Traverse City Record-Eagle

Life

November 9, 2012

Anti-bullying among Building Bridges’ messages

TRAVERSE CITY — Karen McCrary isn't exactly its new executive director and digs at the Grand Traverse Circuit building on 14th Street aren't exactly its new offices.

But for many in the community, a Saturday, Nov. 17, open house for Building Bridges With Music will be the first introduction to both.

The nonprofit Bridges is an award-winning program that uses live music and interactive discussion to promote open-mindedness, acceptance and peace and to reduce bullying, prejudice, hatred and violence. Since the program's inception in 1994, it has conducted STOP the Bullying! workshops for nearly 50,000 students in more than 600 schools throughout the region, Michigan and the Midwest, McCrary said.

"I think that the idea of using music as a springboard to talking to people is very effective," said the Traverse City native, who came on board in the spring to help grow the program. "Music is the universal language. It opens up minds and hearts and gets people ready to hear the message and get to the root causes of bullying.

"I've got gazillions of file folders filled with drawings and thank-you letters demonstrating that it works."

Workshops are conducted by program founder and well-known area pianist Jeff Haas and his Michigan-based Jeff Haas Quintet. The multicultural, multi-generational group of professional musicians use Haas' original music — from classical to jazz, R&B and ethnic music — as an analogy for diversity.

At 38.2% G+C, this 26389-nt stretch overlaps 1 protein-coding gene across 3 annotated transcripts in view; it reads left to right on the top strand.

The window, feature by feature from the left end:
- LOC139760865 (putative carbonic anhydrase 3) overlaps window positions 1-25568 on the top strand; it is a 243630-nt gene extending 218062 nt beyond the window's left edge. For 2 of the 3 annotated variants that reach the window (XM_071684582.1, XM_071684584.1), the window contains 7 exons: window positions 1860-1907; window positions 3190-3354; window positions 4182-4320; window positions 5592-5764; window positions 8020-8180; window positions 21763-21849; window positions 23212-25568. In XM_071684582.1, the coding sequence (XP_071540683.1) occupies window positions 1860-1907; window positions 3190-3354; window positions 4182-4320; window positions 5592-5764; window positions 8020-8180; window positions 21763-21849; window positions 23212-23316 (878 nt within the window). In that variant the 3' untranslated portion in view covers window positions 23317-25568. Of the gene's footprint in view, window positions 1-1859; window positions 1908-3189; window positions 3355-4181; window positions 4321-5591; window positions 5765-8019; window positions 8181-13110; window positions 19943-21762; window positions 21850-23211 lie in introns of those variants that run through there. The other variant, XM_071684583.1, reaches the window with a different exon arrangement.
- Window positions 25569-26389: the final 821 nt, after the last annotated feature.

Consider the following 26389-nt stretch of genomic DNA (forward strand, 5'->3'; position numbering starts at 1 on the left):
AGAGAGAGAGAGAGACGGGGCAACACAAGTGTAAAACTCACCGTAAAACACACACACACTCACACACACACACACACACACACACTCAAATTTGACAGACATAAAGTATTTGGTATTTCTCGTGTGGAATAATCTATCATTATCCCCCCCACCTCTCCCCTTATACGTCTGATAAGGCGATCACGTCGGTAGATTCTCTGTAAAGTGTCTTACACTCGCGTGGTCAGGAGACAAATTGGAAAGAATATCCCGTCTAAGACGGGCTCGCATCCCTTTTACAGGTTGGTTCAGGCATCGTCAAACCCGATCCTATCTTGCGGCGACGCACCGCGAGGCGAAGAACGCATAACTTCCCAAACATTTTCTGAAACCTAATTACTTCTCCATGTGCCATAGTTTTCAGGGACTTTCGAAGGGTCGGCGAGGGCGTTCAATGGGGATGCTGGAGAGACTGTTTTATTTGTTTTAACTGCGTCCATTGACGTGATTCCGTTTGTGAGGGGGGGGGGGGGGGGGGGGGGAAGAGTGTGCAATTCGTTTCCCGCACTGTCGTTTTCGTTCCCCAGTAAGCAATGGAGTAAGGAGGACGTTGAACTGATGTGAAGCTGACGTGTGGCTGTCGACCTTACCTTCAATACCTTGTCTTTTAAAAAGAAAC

Kids in school settings are encouraged to listen to the music — music they may not like or be familiar with — with an open mind.

"The clincher is to use that analogy with people," McCrary said. "If you meet a person, you can either start a conversation or not start a conversation. The world gets bigger the more open-minded you are."

Now McCrary, who relocated to the area after a 20-year career in Chicago in strategic marketing and market research, wants to take the program's message to businesses and corporations, perhaps under the umbrella of diversity training. In turn, she said, those companies could sponsor the program in nearby schools.

Also being considered: using multimedia as a way to get the anti-bullying message out more widely "given there's only one Jeff Haas."

"I have thought since minute one that this message has applications not just to kids but to people of all ages," she said. "It's not uncommon in this day and age to hear of bullying in the workplace. Everybody deserves respect, a safe place where they can work and learn and live."

The Nov. 17 Open House from 3 to 5 p.m. will feature tours of the program's offices in the Grand Traverse Circuit building (the former Creative Arts Healing Center) and its upstairs performance space, which could eventually be used for community workshops, fund raisers and other events.

"It's a really great, sort of wide-open venue," McCrary said, adding that a piano is being donated to the space. "We're excited about it and we're talking about having more regular events in the space."

The program also will unveil its new logo, which features a musical eighth-note with "peace sign" head.

Edibles will be provided by The Cooks' House and entertainment by area high school students. Kidzart will help kids create handmade instruments, while Haas will lead an all-ages "Jam with Jeff" session using provided sound makers and instruments that require no experience.

For more information, call 943-1225.

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